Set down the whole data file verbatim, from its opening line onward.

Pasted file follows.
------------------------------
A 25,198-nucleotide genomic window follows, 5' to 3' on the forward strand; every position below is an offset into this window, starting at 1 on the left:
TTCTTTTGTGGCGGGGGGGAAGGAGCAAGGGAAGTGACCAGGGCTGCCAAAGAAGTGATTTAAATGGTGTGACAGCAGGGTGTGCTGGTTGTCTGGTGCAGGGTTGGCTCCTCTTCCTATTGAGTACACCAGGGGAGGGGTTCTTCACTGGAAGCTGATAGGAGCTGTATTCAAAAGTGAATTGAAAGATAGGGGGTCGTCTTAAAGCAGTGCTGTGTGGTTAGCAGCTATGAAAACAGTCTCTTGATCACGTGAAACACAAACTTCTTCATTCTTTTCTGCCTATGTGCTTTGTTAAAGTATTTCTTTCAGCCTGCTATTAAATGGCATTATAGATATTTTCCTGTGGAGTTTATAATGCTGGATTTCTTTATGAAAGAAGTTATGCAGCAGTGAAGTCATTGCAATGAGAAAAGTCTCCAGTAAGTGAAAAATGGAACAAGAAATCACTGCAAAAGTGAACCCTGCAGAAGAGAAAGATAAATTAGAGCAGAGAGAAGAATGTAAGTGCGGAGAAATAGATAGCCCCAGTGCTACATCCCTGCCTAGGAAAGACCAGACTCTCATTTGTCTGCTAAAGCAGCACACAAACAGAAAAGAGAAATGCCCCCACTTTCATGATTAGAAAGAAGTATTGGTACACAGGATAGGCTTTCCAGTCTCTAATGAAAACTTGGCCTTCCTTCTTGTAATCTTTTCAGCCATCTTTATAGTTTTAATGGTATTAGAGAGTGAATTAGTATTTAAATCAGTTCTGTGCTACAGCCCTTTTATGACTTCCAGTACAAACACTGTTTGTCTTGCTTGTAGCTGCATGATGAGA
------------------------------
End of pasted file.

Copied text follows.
A 25,198-nucleotide genomic window follows, 5' to 3' on the forward strand; every position below is an offset into this window, starting at 1 on the left:
TTCTTTTGTGGCGGGGGGGAAGGAGCAAGGGAAGTGACCAGGGCTGCCAAAGAAGTGATTTAAATGGTGTGACAGCAGGGTGTGCTGGTTGTCTGGTGCAGGGTTGGCTCCTCTTCCTATTGAGTACACCAGGGGAGGGGTTCTTCACTGGAAGCTGATAGGAGCTGTATTCAAAAGTGAATTGAAAGATAGGGGGTCGTCTTAAAGCAGTGCTGTGTGGTTAGCAGCTATGAAAACAGTCTCTTGATCACGTGAAACACAAACTTCTTCATTCTTTTCTGCCTATGTGCTTTGTTAAAGTATTTCTTTCAGCCTGCTATTAAATGGCATTATAGATATTTTCCTGTGGAGTTTATAATGCTGGATTTCTTTATGAAAGAAGTTATGCAGCAGTGAAGTCATTGCAATGAGAAAAGTCTCCAGTAAGTGAAAAATGGAACAAGAAATCACTGCAAAAGTGAACCCTGCAGAAGAGAAAGATAAATTAGAGCAGAGAGAAGAATGTAAGTGCGGAGAAATAGATAGCCCCAGTGCTACATCCCTGCCTAGGAAAGACCAGACTCTCATTTGTCTGCTAAAGCAGCACACAAACAGAAAAGAGAAATGCCCCCACTTTCATGATTAGAAAGAAGTATTGGTACACAGGATAGGCTTTCCAGTCTCTAATGAAAACTTGGCCTTCCTTCTTGTAATCTTTTCAGCCATCTTTATAGTTTTAATGGTATTAGAGAGTGAATTAGTATTTAAATCAGTTCTGTGCTACAGCCCTTTTATGACTTCCAGTACAAACACTGTTTGTCTTGCTTGTAGCTGCATGATGAGA